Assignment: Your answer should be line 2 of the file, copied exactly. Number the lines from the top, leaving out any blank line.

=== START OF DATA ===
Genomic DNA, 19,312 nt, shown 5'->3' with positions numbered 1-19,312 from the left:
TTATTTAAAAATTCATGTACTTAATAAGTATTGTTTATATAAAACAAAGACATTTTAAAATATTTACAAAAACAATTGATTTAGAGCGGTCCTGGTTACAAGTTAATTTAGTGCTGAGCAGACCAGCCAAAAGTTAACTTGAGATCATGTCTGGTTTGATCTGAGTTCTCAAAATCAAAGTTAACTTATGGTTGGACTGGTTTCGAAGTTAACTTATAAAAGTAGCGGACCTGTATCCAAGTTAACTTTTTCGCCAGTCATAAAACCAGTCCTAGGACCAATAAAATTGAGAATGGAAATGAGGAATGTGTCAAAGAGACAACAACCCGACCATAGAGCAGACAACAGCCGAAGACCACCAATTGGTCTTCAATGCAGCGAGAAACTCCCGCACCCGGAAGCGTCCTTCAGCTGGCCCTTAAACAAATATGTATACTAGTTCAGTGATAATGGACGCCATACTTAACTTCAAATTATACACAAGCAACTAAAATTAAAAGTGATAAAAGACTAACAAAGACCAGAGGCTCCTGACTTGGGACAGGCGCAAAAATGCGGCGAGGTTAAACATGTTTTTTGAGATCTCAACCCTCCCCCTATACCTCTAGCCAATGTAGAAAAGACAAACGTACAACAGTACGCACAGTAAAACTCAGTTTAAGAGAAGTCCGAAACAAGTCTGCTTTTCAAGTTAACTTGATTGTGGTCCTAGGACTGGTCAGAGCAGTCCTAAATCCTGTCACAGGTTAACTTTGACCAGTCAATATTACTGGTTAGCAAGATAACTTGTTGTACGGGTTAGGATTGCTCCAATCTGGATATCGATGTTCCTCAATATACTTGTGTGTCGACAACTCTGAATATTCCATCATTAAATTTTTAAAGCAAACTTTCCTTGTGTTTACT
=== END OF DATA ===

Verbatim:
TTATTTAAAAATTCATGTACTTAATAAGTATTGTTTATATAAAACAAAGACATTTTAAAATATTTACAAAAACAATTGATTTAGAGCGGTCCTGGTTACAAGTTAATTTAGTGCTGAGCAGACCAGCCAAAAGTTAACTTGAGATCATGTCTGGTTTGATCTGAGTTCTCAAAATCAAAGTTAACTTATGGTTGGACTGGTTTCGAAGTTAACTTATAAAAGTAGCGGACCTGTATCCAAGTTAACTTTTTCGCCAGTCATAAAACCAGTCCTAGGACCAATAAAATTGAGAATGGAAATGAGGAATGTGTCAAAGAGACAACAACCCGACCATAGAGCAGACAACAGCCGAAGACCACCAATTGGTCTTCAATGCAGCGAGAAACTCCCGCACCCGGAAGCGTCCTTCAGCTGGCCCTTAAACAAATATGTATACTAGTTCAGTGATAATGGACGCCATACTTAACTTCAAATTATACACAAGCAACTAAAATTAAAAGTGATAAAAGACTAACAAAGACCAGAGGCTCCTGACTTGGGACAGGCGCAAAAATGCGGCGAGGTTAAACATGTTTTTTGAGATCTCAACCCTCCCCCTATACCTCTAGCCAATGTAGAAAAGACAAACGTACAACAGTACGCACAGTAAAACTCAGTTTAAGAGAAGTCCGAAACAAGTCTGCTTTTCAAGTTAACTTGATTGTGGTCCTAGGACTGGTCAGAGCAGTCCTAAATCCTGTCACAGGTTAACTTTGACCAGTCAATATTACTGGTTAGCAAGATAACTTGTTGTACGGGTTAGGATTGCTCCAATCTGGATATCGATGTTCCTCAATATACTTGTGTGTCGACAACTCTGAATATTCCATCATTAAATTTTTAAAGCAAACTTTCCTTGTGTTTACT